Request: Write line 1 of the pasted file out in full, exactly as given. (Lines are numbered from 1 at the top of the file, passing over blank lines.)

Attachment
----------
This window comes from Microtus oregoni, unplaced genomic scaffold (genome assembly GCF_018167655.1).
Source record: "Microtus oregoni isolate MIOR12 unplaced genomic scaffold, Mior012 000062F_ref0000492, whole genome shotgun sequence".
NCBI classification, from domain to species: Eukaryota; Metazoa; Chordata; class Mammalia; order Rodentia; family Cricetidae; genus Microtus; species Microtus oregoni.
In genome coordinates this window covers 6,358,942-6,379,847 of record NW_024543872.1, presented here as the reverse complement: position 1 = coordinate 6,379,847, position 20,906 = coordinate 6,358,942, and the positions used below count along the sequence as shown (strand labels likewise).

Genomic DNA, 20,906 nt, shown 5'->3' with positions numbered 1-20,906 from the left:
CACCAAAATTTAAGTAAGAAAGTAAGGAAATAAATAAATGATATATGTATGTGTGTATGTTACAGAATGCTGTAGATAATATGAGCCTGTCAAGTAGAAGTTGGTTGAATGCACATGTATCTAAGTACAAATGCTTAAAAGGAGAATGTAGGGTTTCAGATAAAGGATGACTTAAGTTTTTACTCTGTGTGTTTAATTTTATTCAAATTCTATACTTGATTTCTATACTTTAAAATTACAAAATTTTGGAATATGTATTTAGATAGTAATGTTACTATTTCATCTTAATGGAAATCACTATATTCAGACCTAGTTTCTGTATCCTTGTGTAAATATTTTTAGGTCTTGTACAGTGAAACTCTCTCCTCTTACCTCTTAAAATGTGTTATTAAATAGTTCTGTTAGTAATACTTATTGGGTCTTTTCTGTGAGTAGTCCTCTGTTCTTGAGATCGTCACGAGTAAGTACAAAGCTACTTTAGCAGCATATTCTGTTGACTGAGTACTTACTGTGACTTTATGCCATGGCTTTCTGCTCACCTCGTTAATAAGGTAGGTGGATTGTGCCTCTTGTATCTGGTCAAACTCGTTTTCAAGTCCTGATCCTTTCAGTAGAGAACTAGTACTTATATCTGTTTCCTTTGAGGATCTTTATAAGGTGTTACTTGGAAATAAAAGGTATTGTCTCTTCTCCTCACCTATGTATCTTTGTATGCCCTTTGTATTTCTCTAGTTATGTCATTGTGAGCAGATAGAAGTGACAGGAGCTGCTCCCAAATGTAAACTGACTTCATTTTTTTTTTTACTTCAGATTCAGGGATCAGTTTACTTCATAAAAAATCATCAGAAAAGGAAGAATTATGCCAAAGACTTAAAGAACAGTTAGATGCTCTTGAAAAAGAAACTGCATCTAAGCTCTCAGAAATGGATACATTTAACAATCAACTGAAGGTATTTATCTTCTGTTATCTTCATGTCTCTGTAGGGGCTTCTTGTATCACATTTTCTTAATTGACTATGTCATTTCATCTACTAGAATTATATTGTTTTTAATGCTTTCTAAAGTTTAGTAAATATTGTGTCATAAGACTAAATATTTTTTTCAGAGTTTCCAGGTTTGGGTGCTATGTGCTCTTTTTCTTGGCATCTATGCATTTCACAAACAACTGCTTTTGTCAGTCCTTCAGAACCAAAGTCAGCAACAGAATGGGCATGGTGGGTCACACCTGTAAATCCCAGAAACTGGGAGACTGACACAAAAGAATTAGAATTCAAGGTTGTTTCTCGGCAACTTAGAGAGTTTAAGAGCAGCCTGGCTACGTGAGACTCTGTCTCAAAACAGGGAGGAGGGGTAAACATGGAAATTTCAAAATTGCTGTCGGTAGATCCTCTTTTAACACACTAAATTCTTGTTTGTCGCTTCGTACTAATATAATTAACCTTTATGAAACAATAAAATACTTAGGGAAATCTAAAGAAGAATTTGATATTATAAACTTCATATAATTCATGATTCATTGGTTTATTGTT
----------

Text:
This window comes from Microtus oregoni, unplaced genomic scaffold (genome assembly GCF_018167655.1).